1911 Encyclopædia Britannica/Minturnae
MINTURNAE, an ancient city of the Aurunci, in Italy, situated on the N.W. bank of the Liris with a suburb on the opposite bank 1½ m. from its mouth, at the point where the Via Appia crossed it by the Pons Tiretius. It was one of the three towns of the Aurunci which made war against Rome in 314 B.C., the other two being Ausona (see Sessa Aurunca) and Vescia; and the Via Appia was made two years later. It became a colony in 295 B.C. In 88 B.C. Marius in his flight from Sulla hid himself in the marshes of Minturnae. The ruins consist of an amphitheatre (now almost entirely demolished, but better preserved in the 18th century), a theatre, and a very fine aqueduct in opus reliculatum, the quoins of which are of various colours arranged in patterns to produce a decorative effect. Close to the mouth of the river was the sacred grove of the Italic goddess Marica. It is still mentioned in the 6th century, but was probably destroyed by the Saracens, and its low site, which had become unhealthy, was abandoned in favour of that of the modern town of Minturno (known as Traetto until the 19th century), 459 ft. above sea-level. A tower at the mouth of the river, erected between 961 and 981, commemorates a victory gained by Pope John X. and his allies over the Saracens in 915. It is built of Roman materials from Minturnae, including several inscriptions and sculptures.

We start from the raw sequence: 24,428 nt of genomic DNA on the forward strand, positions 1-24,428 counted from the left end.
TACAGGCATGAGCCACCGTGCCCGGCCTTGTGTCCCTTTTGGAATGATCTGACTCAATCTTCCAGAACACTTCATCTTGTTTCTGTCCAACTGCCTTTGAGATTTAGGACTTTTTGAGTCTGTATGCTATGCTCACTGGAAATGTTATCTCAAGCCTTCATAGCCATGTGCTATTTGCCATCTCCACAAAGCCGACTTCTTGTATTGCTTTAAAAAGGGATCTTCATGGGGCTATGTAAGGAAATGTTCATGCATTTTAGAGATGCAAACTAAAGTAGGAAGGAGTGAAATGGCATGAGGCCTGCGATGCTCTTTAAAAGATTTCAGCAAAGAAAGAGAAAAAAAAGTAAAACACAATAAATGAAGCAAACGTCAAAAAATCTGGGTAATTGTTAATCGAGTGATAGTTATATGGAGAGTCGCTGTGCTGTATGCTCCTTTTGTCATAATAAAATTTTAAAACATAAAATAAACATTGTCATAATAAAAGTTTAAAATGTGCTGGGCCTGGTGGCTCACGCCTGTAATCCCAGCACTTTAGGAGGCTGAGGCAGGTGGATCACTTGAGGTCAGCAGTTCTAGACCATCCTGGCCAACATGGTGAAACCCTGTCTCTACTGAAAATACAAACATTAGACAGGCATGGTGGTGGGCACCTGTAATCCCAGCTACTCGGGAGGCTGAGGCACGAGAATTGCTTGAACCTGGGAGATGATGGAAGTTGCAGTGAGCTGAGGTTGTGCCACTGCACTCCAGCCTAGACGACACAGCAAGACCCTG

See T. Ashby in Mélanges de l'École française de Rome (1903), 413; R. Laurent-Vibert and A. Piganol, ibid. (1907), p. 495; G. C. Giglioli, Notizie degli Scavi (1908) p. 396. (T. As.)